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7 Articles in Volume 1, Issue #5
Accidentally Speaking
Breaking Down the Barriers of Pain: Part 5
Cancer Pain: Successful Management of Patients’ Fears
Emergency Medicine: Emergency Department Protocols
Magnets & Medicine
The Neural Plasticity Model of Fibromyalgia Theory, Assessment, and Treatment: Part 3
Thinking About Pain

Breaking Down the Barriers of Pain: Part 5

The final installment of this series reviews prescribing schedule II-III drugs: practical definitions and strategies

Drug Addiction

In pain management, the medical definition of addiction is less useful than the legal definition. In California and many other states, an addict is defined as a person who is breaking the law to obtain habit-forming medications. In the context of pain management, law breaking is not typically buying drugs on the street, prescription forging, or calling in prescriptions pretending to be the physician or office staff member. In California it is also illegal to obtain habit-forming medications from one physician without informing that physician that other physicians are also prescribing such medications. Clinical judgment is required in this latter situation. For example, a patient with multiple medical problems may see several physicians and obtain controlled substances from each without recognizing this is dangerous. On the other hand, a patient may obtain controlled substances from his or her primary physician and one or more specialty consultants as a means of increasing the total amount received beyond what any individual physician had intended or recommended. Before determining that such a patient has “crossed the line” the patient should be formally warned that this is unacceptable and that only one physician should manage the controlled substance, in consultation with the other physicians as appropriate. If the patient then continues to “doctor shop” after understanding this warning, then that patient has crossed the line and is properly considered an addict. There is one other meaning of addiction that occasionally arises — occasionally the patient him or herself will state that he or she is an addict or is addicted.

Once a patient is identified as an addict, he or she should be referred to a chemical dependency program and should not receive habit-forming medications except under the supervision of the chemical dependency unit. This is so even if the primary treating physician believes the patient has a legitimate medical condition causing pain in addition to the addiction. In this situation, after a chemical dependency evaluation has been performed, the chemical dependency specialist and the physician managing the underlying painful condition can consult with each other and set up a plan. The documentation of this consulting relationship should be carefully documented because this is the most frequent situation in which physicians get in trouble with their state boards — prescribing to “known addicts.” The same patient who is begging the physician for opiates today is the one who will state tomorrow, “The doctor kept giving me more even though he knew I was addicted.”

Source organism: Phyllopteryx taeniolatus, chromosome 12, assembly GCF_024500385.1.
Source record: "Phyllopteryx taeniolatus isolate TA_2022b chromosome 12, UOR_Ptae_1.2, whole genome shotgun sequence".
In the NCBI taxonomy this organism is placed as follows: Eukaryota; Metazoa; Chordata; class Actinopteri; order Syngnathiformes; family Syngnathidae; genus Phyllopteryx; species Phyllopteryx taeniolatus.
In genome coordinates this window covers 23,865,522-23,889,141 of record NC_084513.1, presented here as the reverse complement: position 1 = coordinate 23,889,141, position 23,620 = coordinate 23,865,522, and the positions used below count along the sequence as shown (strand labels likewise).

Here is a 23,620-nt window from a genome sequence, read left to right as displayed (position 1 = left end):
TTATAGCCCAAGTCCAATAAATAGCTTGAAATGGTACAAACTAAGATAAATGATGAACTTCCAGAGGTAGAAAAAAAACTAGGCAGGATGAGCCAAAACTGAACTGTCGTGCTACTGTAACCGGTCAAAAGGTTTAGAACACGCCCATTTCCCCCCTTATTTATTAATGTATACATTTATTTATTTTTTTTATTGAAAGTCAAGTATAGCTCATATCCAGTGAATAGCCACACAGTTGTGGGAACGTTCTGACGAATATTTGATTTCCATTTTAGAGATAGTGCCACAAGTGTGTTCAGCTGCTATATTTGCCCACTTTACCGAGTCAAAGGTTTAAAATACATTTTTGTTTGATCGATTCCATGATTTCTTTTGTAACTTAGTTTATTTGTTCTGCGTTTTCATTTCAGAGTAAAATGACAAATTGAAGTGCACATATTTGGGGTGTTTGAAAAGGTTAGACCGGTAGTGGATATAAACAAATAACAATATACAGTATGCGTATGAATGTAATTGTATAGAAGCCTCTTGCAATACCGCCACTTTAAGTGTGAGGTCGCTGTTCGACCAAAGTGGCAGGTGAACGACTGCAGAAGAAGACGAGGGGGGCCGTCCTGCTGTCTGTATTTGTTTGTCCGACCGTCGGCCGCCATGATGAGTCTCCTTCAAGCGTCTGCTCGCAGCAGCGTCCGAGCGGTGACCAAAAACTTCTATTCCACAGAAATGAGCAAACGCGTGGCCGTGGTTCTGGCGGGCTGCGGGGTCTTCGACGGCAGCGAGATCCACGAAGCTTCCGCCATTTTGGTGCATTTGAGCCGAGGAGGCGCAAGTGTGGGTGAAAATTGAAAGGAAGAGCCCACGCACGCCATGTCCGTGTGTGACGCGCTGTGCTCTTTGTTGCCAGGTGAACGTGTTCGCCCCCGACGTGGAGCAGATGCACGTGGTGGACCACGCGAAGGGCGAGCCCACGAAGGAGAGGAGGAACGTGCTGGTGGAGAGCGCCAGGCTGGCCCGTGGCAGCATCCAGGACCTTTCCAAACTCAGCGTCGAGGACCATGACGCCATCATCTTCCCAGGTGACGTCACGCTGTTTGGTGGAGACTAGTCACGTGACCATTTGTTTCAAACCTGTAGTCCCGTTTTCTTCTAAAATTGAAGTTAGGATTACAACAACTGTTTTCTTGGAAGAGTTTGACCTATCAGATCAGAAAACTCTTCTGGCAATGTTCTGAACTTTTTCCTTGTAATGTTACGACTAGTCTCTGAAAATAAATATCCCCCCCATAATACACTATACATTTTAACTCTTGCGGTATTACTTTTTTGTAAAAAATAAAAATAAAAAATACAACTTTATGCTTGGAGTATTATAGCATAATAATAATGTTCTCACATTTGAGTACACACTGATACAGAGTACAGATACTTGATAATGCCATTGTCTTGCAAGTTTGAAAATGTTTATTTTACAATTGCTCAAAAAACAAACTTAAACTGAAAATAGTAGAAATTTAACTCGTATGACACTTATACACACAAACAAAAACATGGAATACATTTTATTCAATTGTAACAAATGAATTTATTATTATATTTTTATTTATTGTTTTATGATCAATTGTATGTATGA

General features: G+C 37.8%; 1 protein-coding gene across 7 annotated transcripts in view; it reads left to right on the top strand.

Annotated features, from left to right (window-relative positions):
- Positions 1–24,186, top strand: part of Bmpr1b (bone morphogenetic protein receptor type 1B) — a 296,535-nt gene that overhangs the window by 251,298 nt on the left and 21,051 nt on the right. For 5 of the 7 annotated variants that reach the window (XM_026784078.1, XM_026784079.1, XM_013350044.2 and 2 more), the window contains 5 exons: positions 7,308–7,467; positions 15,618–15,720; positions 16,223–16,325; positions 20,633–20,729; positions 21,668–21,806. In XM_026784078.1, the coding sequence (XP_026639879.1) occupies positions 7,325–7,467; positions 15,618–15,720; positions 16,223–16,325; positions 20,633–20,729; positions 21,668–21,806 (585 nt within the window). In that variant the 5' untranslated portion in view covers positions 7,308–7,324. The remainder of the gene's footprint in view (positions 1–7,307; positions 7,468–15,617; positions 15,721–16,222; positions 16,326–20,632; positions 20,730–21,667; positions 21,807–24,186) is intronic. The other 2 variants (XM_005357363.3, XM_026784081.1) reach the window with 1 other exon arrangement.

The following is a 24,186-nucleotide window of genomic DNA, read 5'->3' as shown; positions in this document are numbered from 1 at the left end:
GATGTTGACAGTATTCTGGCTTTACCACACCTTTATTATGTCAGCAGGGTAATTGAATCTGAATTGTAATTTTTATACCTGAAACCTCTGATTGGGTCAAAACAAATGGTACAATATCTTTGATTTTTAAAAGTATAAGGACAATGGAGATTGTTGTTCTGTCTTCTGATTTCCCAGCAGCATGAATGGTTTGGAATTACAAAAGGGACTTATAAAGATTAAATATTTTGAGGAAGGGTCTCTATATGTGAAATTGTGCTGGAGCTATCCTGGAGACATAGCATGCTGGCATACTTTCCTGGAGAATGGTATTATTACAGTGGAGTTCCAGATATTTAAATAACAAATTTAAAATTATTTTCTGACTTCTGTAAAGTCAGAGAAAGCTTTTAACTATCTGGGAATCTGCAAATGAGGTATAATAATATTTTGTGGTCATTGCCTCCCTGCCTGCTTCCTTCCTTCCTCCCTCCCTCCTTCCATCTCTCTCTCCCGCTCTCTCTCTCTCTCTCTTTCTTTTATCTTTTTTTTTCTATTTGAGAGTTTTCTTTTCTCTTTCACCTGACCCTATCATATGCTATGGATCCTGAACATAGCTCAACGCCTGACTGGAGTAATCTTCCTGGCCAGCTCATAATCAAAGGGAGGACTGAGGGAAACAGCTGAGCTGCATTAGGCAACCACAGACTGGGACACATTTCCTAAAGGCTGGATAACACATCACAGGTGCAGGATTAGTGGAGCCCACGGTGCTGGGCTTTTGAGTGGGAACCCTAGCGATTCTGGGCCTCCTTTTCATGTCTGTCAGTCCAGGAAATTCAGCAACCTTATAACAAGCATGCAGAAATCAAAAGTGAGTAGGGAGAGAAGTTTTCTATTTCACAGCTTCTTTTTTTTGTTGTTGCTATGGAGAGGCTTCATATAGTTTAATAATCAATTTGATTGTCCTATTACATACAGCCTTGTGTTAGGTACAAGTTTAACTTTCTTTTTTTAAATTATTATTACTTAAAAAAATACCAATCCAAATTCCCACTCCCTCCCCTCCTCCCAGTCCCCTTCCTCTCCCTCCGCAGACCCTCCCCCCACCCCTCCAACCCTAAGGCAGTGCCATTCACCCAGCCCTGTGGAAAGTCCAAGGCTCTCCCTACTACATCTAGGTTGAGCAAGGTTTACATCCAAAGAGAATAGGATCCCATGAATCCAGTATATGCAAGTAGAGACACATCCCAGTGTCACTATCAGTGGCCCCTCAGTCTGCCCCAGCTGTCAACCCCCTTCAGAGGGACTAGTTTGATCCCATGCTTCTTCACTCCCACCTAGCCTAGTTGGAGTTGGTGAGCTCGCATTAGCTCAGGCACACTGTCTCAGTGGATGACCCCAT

Drug Dependence

Drug dependence is used to describe patients who have an underlying documented condition causing pain, those obtaining habit-forming medications from their physicians for the purpose of relieving pain, and who are unable to obtain pain relief without habit-forming medications. It is legal, ethical, and appropriate to prescribe opiates or other habit-forming medications to such patient even on a chronic basis.

It is imperative nevertheless that physician records clearly document the underlying medical condition causing pain, alternative treatments or therapies that have or will be tried, and the quantities and intervals of prescribing. The second most common situation that gets physicians in trouble with medical boards is failure to document adequately. If the physician’s office authorizes pharmacy refills over the phone, it is imperative these refills be clearly documented in the chart.

Drug tolerance is best defined as the taking of higher and higher doses of habit forming medication, resulting in less and less pain relief.

Drug Tolerance

Drug tolerance is conveniently defined as the taking of higher and higher doses of habit-forming medication, resulting in less and less pain relief. Patients typically do not realize that when they develop a tolerance to one narcotic or benzodiazepine, they develop a tolerance to all medications in that class. They also tend to believe the reason they are having more pain is that their underlying conditions are getting worse, rather than the tolerance itself. One frequently hears pain-management physicians state that they have many pain patients who never developed tolerance. If one defines non-tolerance as a stable quantity that has not changed in more than a year, this is a rare occurrence.